|Artist’s conception of the Earth’s magnetic field (in pink) |
funneling positrons (in yellow) and sending them to the Fermi
Gamma-ray Space Telescope where they were observed.
The Fermi Gamma-ray Space Telescope is an Earth-orbiting space observatory that is being used to perform high-energy gamma-ray astronomy. Launched in June of 2008, this telescope is probing the cosmos for gamma rays and high-energy events. And while it is finding many sources for these events, such as supernova explosions and distant, supermassive black holes from other galaxies, it has also found an unlikely source closer to home.
In 2009, the telescope was hit by a stream of high-energy positrons—the antimatter version of electrons—coming from a thunderstorm on Earth. 100 trillion positrons had been funneled into a tight pulse by the Earth’s magnetic field and hurled straight to the observatory at nearly the speed of light. To put that number into perspective, it’s more than what hits the Earth’s atmosphere from all other cosmic sources combined. Somehow, antimatter had been produced in the clouds above Earth and the best theory we have to explain it is dark lightning.
Earth-orbiting satellites have been observing terrestrial gamma ray flashes (TGFs) from thunderstorms as far back as 1994. And it is also known that gamma-rays at the right energy can produce electron-positron pairs.
Normal lightning occurs when unbalanced electrostatic charges in the atmosphere trigger a massive discharge between a cloud and the ground or between two clouds. A light flash traces the path of the charged particles which heat the air to 30,000°C, nearly six times hotter than the surface of the Sun.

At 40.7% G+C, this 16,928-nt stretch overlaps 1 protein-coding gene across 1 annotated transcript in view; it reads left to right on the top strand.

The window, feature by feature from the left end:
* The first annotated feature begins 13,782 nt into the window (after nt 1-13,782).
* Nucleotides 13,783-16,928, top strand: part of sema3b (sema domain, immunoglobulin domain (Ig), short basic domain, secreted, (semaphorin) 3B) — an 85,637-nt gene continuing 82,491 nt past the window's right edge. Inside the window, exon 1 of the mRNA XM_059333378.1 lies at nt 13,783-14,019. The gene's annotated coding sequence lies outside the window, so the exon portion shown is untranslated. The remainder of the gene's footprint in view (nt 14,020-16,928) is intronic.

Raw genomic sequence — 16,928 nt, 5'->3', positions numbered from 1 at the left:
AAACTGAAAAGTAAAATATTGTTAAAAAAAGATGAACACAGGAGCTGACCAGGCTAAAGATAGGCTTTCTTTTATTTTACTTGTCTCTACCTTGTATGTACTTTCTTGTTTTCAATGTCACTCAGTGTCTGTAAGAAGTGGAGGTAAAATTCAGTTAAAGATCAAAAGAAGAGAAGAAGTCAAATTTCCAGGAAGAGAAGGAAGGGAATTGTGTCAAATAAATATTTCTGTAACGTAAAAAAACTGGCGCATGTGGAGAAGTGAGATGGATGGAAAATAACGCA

|Feynman diagram for a gamma ray photon |
decaying into an electron-positron pair.
Researchers once thought the gamma ray flashes from thunderstorms were a weird by-product of ordinary lightning. Now many think it is dark lightning instead. The gamma ray burst monitor onboard the Fermi Gamma-ray Space Telescope is perfectly suited to record these flashes and new data processing techniques have improved the burst monitor’s performance. In mid-2010, a testing a mode was initiated which allows for the detection of faint gamma ray flashes that had previously gone undetected. Now Fermi should be able to catch nearly 1,000 flashes each year. With an abundance of new data, researches hope to gain new insights on the mysteries of dark lightning.